Still, you can't argue with what makes you laugh, and unless you're determined to be an awful pain in the ass, the sheer ingenuousness of this manic bunch will eventually get you when it counts. Bordelon must have shown her company a good time, and they're wildly determined to share the favor with us, particularly Chisholm, who would clearly jump off a bridge if Bordelon told her we'd get a chuckle out of it. Her delirious performance is sometimes more about twisting your arm than tickling your funny bone, but you'll cry uncle the second you realize her generosity knows no bounds; I can't think of the last time I saw an actor lick a co-star's armpit. She's good people—so is Annalyn Lehnig as her devoted dyke gal pal, Berdine—and that's enough for me. STEVE WIECKING
JEM Arts Center; ends Sun., July 25
Shock Brigades is a righteous Frankenstein's monster of political renegade theater—part surrealistic agitprop, part historical documentary, and part spine-tingling lionization of women's roles in modern warfare. Despite its cascade of narratives and diverse storytelling elements, it is a united piece of work, driven by a strong, confident vision that grounds itself in the reality of everyday heroism in a world gone nuts.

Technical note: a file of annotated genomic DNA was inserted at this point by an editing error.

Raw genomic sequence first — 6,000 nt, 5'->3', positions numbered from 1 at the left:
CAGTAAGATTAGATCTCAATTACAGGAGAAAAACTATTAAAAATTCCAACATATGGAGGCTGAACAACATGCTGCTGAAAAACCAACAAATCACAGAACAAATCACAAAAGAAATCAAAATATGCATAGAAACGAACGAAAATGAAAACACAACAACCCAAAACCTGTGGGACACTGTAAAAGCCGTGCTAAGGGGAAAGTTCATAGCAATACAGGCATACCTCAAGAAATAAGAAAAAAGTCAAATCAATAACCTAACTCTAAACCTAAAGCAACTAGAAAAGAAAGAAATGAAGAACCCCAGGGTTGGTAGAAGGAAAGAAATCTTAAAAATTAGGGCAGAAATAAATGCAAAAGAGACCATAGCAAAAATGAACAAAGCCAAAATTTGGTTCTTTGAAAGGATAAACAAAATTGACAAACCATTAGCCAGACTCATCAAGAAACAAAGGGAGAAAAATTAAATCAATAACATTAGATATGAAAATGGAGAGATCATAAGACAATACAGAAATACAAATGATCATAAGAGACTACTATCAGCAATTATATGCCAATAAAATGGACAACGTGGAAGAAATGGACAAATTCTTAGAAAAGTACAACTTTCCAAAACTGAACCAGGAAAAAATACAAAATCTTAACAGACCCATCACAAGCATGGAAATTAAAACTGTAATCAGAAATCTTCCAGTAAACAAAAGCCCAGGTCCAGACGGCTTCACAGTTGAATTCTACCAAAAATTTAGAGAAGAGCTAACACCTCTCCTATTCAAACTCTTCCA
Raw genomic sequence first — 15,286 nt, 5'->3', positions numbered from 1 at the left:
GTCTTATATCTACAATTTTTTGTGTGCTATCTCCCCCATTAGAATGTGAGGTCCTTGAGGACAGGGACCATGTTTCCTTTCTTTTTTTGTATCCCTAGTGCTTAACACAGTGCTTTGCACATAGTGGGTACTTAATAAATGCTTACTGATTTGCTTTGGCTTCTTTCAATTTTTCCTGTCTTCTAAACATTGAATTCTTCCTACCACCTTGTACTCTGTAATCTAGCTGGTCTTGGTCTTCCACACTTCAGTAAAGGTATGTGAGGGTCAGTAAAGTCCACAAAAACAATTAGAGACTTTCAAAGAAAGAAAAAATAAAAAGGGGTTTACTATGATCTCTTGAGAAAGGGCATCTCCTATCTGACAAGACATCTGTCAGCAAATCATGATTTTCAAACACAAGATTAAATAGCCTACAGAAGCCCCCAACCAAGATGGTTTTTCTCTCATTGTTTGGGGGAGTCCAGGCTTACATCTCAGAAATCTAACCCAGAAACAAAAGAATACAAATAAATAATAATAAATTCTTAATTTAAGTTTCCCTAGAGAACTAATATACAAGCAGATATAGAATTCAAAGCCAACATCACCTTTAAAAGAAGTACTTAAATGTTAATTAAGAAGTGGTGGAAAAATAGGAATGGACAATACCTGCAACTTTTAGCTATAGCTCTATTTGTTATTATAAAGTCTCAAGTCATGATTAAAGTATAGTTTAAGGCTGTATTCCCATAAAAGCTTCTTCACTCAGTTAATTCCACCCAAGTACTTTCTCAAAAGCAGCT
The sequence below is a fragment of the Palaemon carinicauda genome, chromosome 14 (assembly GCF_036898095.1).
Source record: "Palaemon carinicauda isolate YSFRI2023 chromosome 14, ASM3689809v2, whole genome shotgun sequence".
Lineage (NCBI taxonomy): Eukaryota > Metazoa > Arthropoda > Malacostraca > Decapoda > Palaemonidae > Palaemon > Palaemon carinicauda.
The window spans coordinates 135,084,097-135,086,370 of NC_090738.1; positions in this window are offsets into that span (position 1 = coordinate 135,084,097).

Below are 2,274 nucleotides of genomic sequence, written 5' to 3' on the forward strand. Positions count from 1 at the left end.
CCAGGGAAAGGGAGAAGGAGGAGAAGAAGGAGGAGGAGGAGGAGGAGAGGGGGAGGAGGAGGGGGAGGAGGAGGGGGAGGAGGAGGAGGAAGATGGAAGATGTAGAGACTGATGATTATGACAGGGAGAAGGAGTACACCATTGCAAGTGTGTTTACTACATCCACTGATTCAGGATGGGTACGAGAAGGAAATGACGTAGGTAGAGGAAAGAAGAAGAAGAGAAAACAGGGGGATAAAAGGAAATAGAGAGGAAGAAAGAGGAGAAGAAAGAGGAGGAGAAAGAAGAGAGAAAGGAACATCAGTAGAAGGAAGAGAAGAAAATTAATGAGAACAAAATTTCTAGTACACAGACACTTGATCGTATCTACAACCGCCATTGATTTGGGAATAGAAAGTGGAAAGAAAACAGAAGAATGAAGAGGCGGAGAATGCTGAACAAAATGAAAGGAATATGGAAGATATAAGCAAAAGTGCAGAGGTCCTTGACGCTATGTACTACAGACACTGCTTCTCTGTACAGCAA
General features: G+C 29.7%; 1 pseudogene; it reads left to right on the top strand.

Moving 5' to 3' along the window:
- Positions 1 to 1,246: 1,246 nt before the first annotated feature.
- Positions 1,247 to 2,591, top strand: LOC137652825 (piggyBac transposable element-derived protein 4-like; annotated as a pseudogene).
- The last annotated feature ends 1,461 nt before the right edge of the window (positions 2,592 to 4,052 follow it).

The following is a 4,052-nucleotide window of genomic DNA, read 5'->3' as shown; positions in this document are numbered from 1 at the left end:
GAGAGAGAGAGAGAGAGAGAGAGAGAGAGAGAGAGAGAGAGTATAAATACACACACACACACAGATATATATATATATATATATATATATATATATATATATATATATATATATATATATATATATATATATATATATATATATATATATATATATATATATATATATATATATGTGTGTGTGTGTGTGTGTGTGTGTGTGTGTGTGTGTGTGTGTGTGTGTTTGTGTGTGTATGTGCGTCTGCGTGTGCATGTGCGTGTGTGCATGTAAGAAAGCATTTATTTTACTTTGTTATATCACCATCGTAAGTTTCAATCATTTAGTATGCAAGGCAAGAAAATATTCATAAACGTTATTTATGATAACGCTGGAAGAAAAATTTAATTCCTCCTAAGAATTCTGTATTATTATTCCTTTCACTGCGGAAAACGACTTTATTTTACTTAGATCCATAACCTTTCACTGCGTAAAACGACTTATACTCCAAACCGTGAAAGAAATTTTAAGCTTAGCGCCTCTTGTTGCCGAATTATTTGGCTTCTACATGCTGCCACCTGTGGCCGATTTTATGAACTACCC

In telling the story of organized resistance by women in Vietnam, Nazi Germany, Nicaragua, and South Africa, the play combines an array of devices, the most powerful of which is a heavily rhythmical singing and chanting that works almost like a call-and-response between the cast and the stories they tell. The action is highly percussive, almost martial—feet stamp, hands clap, wooden rods smack the floor. For all the noise, though, the atmosphere created is anything but harsh or threatening. You would be hard-pressed to find a more talented ensemble than the collection of actors who lend themselves body and soul to this production, and the play seems an act of joyous defiance, a bloody but ultimately affirming dance in the face of political treachery.